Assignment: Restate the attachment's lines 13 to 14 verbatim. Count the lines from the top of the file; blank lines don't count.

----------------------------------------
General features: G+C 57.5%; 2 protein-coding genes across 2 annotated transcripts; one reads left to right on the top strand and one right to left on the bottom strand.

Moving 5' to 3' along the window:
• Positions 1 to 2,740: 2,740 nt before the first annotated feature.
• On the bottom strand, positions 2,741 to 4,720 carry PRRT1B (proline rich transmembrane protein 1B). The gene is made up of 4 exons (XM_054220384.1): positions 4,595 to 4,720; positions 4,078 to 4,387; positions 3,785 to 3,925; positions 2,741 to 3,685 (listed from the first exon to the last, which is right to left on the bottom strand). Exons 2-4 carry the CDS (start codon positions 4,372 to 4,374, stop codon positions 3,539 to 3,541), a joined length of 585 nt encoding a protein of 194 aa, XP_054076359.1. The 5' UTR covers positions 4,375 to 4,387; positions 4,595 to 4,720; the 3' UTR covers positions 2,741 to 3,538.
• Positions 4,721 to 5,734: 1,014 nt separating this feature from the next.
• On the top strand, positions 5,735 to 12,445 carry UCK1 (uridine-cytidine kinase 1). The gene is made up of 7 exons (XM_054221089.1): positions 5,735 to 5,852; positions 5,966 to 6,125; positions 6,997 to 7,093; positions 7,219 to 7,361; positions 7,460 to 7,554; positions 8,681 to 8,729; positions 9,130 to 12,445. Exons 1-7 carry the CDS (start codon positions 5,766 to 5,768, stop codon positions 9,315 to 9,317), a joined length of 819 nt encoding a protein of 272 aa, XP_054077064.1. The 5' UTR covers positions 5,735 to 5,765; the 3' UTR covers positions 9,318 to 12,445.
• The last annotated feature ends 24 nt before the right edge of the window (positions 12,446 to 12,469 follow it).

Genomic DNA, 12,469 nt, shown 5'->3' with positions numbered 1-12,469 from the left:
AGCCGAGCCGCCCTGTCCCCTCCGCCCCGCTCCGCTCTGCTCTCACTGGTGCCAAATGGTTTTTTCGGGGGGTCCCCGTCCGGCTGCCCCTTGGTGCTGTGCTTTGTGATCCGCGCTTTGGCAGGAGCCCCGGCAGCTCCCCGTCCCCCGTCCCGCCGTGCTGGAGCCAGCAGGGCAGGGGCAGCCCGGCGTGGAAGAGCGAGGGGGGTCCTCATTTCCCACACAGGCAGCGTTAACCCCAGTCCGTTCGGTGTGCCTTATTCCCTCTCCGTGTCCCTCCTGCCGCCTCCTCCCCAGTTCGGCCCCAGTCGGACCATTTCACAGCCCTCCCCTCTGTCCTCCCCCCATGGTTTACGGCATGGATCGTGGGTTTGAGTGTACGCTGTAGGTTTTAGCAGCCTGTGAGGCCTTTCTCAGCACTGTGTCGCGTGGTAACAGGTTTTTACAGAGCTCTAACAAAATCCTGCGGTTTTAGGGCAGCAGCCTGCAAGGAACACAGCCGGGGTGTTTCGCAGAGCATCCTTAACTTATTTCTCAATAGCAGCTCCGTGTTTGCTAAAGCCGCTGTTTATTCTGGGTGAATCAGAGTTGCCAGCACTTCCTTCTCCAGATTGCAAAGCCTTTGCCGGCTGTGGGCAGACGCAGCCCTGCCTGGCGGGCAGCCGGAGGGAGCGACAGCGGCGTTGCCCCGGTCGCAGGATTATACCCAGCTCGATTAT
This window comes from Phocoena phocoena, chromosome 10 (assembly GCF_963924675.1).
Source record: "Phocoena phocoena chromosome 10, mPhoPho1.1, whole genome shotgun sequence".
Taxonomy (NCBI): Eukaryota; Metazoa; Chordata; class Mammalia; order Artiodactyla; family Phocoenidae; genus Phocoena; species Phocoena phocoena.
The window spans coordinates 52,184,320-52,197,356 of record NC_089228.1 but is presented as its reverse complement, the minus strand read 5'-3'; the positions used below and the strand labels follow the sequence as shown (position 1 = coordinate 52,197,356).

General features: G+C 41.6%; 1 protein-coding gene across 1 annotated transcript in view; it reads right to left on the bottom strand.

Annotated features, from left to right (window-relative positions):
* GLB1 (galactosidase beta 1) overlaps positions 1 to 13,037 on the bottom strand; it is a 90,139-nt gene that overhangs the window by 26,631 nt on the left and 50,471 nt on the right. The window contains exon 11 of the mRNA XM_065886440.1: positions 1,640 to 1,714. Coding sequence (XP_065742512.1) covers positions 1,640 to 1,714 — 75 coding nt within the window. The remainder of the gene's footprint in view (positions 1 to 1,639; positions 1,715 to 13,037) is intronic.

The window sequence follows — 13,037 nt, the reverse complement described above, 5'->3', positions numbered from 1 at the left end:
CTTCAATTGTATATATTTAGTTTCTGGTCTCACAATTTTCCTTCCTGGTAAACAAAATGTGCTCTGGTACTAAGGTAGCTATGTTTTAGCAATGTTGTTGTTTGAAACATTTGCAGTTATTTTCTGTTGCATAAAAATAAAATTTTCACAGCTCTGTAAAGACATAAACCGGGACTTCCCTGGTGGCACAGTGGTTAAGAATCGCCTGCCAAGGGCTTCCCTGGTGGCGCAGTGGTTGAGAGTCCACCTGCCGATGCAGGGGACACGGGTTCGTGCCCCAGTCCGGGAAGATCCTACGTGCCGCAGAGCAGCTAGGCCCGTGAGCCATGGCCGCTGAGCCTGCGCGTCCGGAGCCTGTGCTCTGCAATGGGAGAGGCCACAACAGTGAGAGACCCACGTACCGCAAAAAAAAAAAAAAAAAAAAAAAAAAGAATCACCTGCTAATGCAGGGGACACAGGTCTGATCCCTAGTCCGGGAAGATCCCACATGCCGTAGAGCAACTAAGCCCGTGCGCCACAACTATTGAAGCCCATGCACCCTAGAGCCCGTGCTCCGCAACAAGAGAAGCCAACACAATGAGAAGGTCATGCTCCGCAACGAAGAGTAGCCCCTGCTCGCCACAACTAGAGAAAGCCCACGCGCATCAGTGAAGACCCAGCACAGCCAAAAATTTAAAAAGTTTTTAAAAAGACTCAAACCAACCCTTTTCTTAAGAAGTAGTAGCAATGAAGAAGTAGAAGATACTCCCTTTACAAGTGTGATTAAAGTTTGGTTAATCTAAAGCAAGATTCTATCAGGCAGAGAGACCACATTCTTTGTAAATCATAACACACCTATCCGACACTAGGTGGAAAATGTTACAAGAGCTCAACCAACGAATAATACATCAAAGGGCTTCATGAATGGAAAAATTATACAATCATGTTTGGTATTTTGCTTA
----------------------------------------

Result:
The window spans coordinates 52,184,320-52,197,356 of record NC_089228.1 but is presented as its reverse complement, the minus strand read 5'-3'; the positions used below and the strand labels follow the sequence as shown (position 1 = coordinate 52,197,356).

General features: G+C 41.6%; 1 protein-coding gene across 1 annotated transcript in view; it reads right to left on the bottom strand.